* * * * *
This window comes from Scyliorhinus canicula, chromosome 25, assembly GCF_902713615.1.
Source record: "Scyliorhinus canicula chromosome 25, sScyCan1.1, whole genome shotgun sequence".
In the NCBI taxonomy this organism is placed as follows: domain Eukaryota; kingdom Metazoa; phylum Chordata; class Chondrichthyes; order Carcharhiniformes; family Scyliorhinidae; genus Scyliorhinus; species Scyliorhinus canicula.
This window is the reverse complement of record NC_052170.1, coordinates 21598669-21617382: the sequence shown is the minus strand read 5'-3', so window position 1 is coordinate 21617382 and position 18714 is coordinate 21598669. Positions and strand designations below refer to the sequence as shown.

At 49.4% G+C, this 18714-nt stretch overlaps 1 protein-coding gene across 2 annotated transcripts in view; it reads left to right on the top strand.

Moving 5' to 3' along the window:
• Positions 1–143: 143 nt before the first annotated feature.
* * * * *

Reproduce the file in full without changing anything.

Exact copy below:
This window comes from Scyliorhinus canicula, chromosome 25, assembly GCF_902713615.1.
Source record: "Scyliorhinus canicula chromosome 25, sScyCan1.1, whole genome shotgun sequence".
In the NCBI taxonomy this organism is placed as follows: domain Eukaryota; kingdom Metazoa; phylum Chordata; class Chondrichthyes; order Carcharhiniformes; family Scyliorhinidae; genus Scyliorhinus; species Scyliorhinus canicula.
This window is the reverse complement of record NC_052170.1, coordinates 21598669-21617382: the sequence shown is the minus strand read 5'-3', so window position 1 is coordinate 21617382 and position 18714 is coordinate 21598669. Positions and strand designations below refer to the sequence as shown.

At 49.4% G+C, this 18714-nt stretch overlaps 1 protein-coding gene across 2 annotated transcripts in view; it reads left to right on the top strand.

Moving 5' to 3' along the window:
• Positions 1–143: 143 nt before the first annotated feature.